AN: I think the affiliates are the distinctive feature of the ACLU. It meant that one had the capacity to deal with issues everywhere in the country, that there were local people who were organized to protect civil liberties and they could respond to a local matter and provide protection. Much of the time, they did those things entirely on their own without the involvement of the national office. It also provided the capacity that when we were dealing with an issue on a national basis we could have an impact all around the country through the state affiliates. So trying to strengthen the state affiliates was a crucial part of the work as far as I was concerned. I spent quite a lot of my time on the road travelling to the affiliates, visiting all of the affiliates, and in many cases, visiting them quite frequently. I mean there were places, which I only went to once. [For example] I went to the Hawaii affiliate only once and the Alaska affiliate only once because they were very far away and you had to take a long trip just to get to that affiliate. You couldn't go see three or four affiliates in the immediate vicinity, which is the way I tended to deal with other parts of the country.

SI: Were there areas that you saw a need to build up in particular?

AN: Yes. We were not well developed in the Mountain States and before we had established affiliates in a number of the Mountain States. I established a Mountain States Regional Office. We had an affiliate in Colorado, but I put the Mountain States Regional Office in Colorado as well because Denver had the best transportation connections to all of the Mountain States. Among other things, [I] hired a specialist in Indian rights as a lawyer for the Mountain States Regional Office. [Editor's Note: Aryeh Neier is referring to Stephen Pevar, who served as Regional Counsel for the Mountain States Office and later, Senior Staff Attorney for the ACLU.] We were better developed in the south than we had been in the Mountain States region, but there was also a need to continue to build up the ACLU in the south.

SI: You mentioned in the early '60s you had established a Regional Southern Office in Atlanta.

AN: Yes, in '64.

SI: By that time had that office gone away and local state based chapters--?

AN: We maintained the Southern Regional Office. Throughout my tenure at the ACLU, the Southern Regional Office was maintained. I think, in a fashion, it's still there in this respect. I think the only staff member who worked for the national ACLU during my tenure who is still at the ACLU is a lawyer named Laughlin McDonald. Laughlin was an attorney from South Carolina, who had been associated with the Southern Regional Office in Atlanta and litigated on voting rights, election law issues, jury discrimination, et cetera. The national ACLU, I think today, maintains an office in his hometown, Columbia, South Carolina, basically as a vehicle for Laughlin McDonald to continue that sort of work. I think he's partially retired (...?), but I think he's still active in a certain amount of litigation on those issues. I think he's the only one from my day--he started work for the ACLU in 1967, so forty-eight years ago. By the way, you had asked earlier about relations with the National ACLU after I left the ACLU. My relations have been particularly close to the national ACLU since 2001 and since the current executive director came in, Anthony Romero. I have maintained very close relations with him. I'm scheduled to have dinner with him this coming Tuesday evening. I see him all the time. I talk to him all the time. He uses me as a kind of advisor, or counselor, on a constant basis. So I've had the closest relations, really, during the last fourteen years since he became the Executive Director.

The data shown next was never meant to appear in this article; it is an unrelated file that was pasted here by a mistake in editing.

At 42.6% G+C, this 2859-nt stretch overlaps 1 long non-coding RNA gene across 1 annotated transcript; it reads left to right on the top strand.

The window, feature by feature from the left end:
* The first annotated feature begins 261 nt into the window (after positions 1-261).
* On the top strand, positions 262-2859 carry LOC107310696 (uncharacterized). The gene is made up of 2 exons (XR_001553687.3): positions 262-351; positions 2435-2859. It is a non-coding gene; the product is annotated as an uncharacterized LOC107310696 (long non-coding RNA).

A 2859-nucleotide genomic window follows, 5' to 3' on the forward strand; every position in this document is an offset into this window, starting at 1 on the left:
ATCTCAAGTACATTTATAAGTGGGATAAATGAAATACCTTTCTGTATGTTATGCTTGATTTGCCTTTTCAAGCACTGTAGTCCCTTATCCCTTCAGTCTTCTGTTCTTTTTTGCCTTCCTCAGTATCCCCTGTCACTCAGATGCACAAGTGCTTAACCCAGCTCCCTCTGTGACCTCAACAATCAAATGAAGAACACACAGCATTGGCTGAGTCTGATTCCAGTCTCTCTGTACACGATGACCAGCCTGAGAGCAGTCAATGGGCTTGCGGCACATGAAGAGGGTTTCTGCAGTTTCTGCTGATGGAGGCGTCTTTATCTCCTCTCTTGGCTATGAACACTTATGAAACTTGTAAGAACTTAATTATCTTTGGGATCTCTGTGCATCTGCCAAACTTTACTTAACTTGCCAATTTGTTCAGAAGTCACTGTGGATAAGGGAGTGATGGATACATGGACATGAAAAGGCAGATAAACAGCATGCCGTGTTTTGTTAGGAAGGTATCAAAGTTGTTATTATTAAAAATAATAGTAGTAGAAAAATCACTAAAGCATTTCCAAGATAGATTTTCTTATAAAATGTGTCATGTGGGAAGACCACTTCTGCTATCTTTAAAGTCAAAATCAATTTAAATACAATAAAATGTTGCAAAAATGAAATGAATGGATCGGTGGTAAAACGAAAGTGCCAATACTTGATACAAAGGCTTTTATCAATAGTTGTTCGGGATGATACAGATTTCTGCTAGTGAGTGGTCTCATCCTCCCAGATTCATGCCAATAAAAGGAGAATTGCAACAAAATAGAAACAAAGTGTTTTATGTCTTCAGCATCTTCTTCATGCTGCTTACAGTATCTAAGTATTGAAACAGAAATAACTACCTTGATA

SI: That brings up another thing I wanted to ask about. One of the topics that has been covered in other interviews is the very open spat between Ira Glasser and Anthony Romero.

AN: I've been very much on Anthony Romero's side.

SI: Do you have any comment on that whole issue?